1. I know! You do kind of become your parents! That’s a really curious one from your dad. I haven’t heard it before! Hey, I like knowing that I coordinated with the AtoZ folks. Thanks, Tia!

  2. Loved commentary unnecessary! I could use that on Grace several times a day. I’m trying to think of phrases I use, and the only ones I can come up with are “ready, freddie?” and “move it or lose it!”

  3. Oh her song… sung it my self sooooo often. Glad I’m now the grandparent – YEAH
    “Keep it up and I’ll smack you into next week”, “Keep pulling up your socks, your fingers will fall off” and my all time favorite. Kid asks, Mom, what are we having for dinner? “Food.” or “What ever you’re making.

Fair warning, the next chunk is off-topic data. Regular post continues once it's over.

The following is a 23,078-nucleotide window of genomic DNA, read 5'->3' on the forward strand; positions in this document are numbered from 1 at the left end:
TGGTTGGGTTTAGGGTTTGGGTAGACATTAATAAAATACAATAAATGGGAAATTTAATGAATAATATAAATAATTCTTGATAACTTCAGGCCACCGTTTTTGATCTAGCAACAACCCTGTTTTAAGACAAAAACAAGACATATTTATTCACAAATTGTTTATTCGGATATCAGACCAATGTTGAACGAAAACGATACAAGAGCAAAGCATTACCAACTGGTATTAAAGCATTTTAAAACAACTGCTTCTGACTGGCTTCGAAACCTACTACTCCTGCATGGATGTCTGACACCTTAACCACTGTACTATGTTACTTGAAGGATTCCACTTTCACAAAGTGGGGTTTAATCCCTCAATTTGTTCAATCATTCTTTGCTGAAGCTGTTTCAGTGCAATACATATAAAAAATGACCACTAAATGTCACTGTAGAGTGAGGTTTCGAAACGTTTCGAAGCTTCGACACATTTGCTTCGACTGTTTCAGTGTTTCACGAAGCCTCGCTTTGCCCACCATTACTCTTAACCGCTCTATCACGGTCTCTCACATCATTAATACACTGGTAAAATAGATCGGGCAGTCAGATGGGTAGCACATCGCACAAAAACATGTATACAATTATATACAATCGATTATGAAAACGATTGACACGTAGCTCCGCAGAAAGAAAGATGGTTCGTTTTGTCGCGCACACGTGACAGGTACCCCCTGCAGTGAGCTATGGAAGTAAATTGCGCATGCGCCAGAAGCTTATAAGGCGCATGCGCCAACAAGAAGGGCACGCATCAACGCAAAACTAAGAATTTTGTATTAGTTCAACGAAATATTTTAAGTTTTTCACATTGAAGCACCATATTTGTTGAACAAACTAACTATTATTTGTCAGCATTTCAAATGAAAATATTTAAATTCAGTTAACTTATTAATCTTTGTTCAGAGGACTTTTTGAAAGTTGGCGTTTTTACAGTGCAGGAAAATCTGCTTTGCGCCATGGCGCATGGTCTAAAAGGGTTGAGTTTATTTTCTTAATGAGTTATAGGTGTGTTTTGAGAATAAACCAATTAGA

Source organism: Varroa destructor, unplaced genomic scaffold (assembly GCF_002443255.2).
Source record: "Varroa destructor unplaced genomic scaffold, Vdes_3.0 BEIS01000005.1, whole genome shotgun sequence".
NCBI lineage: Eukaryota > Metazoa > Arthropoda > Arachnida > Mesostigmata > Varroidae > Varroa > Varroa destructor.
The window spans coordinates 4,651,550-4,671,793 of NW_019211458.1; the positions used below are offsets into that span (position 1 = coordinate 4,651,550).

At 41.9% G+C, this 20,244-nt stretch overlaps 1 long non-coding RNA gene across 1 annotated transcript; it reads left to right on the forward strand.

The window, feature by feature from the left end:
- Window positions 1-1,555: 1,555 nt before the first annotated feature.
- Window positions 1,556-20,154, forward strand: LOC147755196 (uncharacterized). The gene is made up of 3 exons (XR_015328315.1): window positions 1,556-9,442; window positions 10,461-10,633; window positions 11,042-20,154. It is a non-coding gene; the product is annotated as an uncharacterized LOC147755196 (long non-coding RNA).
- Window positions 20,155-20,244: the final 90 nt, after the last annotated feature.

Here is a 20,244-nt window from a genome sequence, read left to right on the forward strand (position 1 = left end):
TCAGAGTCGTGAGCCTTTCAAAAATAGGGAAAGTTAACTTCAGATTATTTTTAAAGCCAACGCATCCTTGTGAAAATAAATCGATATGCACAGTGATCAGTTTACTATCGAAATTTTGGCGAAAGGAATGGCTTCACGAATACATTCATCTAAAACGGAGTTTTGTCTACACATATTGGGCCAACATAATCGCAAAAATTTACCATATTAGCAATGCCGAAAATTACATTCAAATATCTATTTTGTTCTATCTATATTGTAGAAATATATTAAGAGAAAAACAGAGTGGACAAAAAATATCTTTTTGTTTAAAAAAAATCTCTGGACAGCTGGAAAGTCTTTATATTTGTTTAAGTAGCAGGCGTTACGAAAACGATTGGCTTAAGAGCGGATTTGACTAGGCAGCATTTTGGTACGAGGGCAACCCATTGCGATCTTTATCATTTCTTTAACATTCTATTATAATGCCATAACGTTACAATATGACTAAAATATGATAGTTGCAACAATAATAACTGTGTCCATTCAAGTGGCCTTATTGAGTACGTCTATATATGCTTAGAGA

Great Post Julie.

    1. I think I’ve said those last ones to my kids too! Let’s just say that I don’t love cooking.

      Thanks, Doree! I do think grandparenthood will be fun. All of the good stuff and return ’em when you need a break. πŸ™‚

  4. My mom had a million of them. She liked the “shake a leg” one too. I can’t count the number of times I heard such phrases as, “Money doesn’t grow on trees,” (so don’t ask for anything) “We don’t live in a barn” (close the damn door), or my fav, “Do unto others…” She never even had to finish the proverb since she said it so often. With seven kids, she was a great one for repetition. Thanks for bringing back the memories.